Bielawski’s journey combined his passions for golf and charity work. The 3L from Indiana University Robert H. McKinney School of Law raised funds by hitting golf balls across nine states in a 110-day mission. He made his way from California to Arizona, New Mexico, Texas, Louisiana, Mississippi, Alabama, Georgia, and, finally, South Carolina. “The goal [was] to raise $100,000 for 12 student scholarships,” Bielawski said. The scholarships will allow poor students to attend Providence Cristo Rey High School, a private school in Indianapolis.
Individuals and businesses made donations in flat amounts. His golf outing was designed to raise awareness and draw publicity to his goal. At his journey’s mid-point, he was almost halfway to his goal.
This year, approximately 90 percent of the 140 students at Providence Cristo Rey are living in poverty. The school’s mission is to give impoverished children a high-quality college-preparatory education. The school has an innovative program where students participate in a corporate work-study program that allows them to work in professional, entry-level jobs while still in school. Corporate partners include several Indianapolis law firms and large companies like Eli Lilly and Company and Fifth Third Bank.
Bielawski took about 500 swings per day, bumbling along the nation’s many roads in a donated John Deere Gator and camper with his cousin and two videographers. This wasn’t a summer spent bumming from one country club to the next. He hit golf balls across the country—over hills, desert, and swamp. He liked to call it playing it as it lies. Much of his venture from just south of Ventura, California to Charleston, South Carolina, was a well-planned trail that utilized many of Bielawski’s law school skills.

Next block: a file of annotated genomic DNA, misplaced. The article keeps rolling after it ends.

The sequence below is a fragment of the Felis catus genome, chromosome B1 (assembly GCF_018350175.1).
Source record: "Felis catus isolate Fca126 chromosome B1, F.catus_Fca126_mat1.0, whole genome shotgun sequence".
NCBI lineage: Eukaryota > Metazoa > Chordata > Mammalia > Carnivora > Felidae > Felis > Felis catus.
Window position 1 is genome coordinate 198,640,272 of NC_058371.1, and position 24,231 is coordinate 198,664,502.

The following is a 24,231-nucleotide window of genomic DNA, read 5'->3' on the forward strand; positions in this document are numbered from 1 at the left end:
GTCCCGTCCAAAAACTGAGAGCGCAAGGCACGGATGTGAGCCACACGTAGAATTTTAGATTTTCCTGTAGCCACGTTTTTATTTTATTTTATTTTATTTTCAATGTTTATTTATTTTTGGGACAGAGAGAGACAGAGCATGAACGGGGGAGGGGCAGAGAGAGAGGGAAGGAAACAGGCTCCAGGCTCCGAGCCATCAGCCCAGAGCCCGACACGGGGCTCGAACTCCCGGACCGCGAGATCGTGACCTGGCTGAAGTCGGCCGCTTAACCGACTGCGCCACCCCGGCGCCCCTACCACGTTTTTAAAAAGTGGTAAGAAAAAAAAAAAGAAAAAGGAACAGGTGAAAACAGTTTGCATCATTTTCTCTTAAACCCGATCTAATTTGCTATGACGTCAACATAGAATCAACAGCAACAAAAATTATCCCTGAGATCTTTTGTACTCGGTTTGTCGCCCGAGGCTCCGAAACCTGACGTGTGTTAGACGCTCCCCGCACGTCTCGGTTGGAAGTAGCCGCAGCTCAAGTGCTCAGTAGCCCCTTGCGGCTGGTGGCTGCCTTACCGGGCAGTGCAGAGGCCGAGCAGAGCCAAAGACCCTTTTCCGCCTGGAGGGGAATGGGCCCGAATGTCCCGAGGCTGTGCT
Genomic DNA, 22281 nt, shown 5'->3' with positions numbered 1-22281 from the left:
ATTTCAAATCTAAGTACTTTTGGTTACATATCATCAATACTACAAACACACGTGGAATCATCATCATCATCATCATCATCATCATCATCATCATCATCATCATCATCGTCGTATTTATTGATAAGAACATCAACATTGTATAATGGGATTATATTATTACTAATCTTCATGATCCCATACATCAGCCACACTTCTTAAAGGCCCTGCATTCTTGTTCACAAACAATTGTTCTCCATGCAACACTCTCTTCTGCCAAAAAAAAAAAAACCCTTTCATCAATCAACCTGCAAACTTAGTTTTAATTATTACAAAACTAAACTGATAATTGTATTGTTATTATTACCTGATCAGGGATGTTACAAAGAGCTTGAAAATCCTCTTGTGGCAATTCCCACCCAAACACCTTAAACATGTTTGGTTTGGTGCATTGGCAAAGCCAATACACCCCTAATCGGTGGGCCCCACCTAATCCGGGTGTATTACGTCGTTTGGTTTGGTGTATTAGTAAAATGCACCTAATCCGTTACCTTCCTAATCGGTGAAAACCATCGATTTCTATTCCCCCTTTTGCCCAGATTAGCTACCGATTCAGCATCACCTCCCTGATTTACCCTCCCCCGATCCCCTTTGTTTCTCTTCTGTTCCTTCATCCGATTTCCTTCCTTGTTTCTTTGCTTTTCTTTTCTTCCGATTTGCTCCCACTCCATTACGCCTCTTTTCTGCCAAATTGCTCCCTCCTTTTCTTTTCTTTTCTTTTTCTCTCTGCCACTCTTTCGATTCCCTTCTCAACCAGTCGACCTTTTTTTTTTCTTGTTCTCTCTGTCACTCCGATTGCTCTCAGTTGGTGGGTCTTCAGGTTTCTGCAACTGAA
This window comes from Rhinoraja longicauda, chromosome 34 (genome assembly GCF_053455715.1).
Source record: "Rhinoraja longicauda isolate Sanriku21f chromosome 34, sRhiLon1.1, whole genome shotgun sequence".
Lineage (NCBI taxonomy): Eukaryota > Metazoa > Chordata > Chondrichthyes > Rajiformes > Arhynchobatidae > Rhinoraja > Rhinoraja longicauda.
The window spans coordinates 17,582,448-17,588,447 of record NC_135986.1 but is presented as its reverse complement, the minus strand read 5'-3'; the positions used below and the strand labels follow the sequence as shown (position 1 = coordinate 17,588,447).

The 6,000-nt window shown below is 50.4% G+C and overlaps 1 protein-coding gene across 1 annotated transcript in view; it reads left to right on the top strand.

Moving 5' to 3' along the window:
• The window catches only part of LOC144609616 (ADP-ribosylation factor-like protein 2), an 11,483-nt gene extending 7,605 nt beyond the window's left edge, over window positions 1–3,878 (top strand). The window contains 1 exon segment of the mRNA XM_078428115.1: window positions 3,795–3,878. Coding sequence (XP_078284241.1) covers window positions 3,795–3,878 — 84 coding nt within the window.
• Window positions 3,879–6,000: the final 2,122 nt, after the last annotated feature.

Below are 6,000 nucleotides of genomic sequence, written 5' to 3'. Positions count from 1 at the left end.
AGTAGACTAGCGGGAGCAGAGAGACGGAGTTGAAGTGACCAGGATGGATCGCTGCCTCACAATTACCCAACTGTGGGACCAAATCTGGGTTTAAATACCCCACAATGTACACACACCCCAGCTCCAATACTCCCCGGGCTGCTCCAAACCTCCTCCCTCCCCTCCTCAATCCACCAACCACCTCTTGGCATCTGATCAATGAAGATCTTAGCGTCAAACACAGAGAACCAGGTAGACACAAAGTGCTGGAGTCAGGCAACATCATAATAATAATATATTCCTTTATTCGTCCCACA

“From this, I received a lot of first-hand experience in IT, media marketing, and social media,” Bielawski said “Even tax, nonprofit tax, insurance, and resource management.”
His nonprofit organization, Get on the Green, is a 501(c)(3) tax-exempt entity. Getting an organization tax-exempt status is paperwork intensive. Often, an organization seeking tax-exempt status must hire an attorney to guide it through the process. It also takes a long to time obtain. Bielawski handled it himself and got valuable training in regulatory compliance. He has also been fortunate to have several businesses sponsor his trip. He got transactional experience negotiating and drafting sponsor contracts. As a multistate journey, various state and federal regulations had to be complied with, including insurance and real property laws.
Each swish of the golf club helped this law student impact those who need it most. This 3L plans to serve his community as he undertakes his legal career.
“I’ve been working a lot in state government. I would like to serve my community, whether that be [as] an attorney for a city or state government in Indiana or volunteer in some nature.”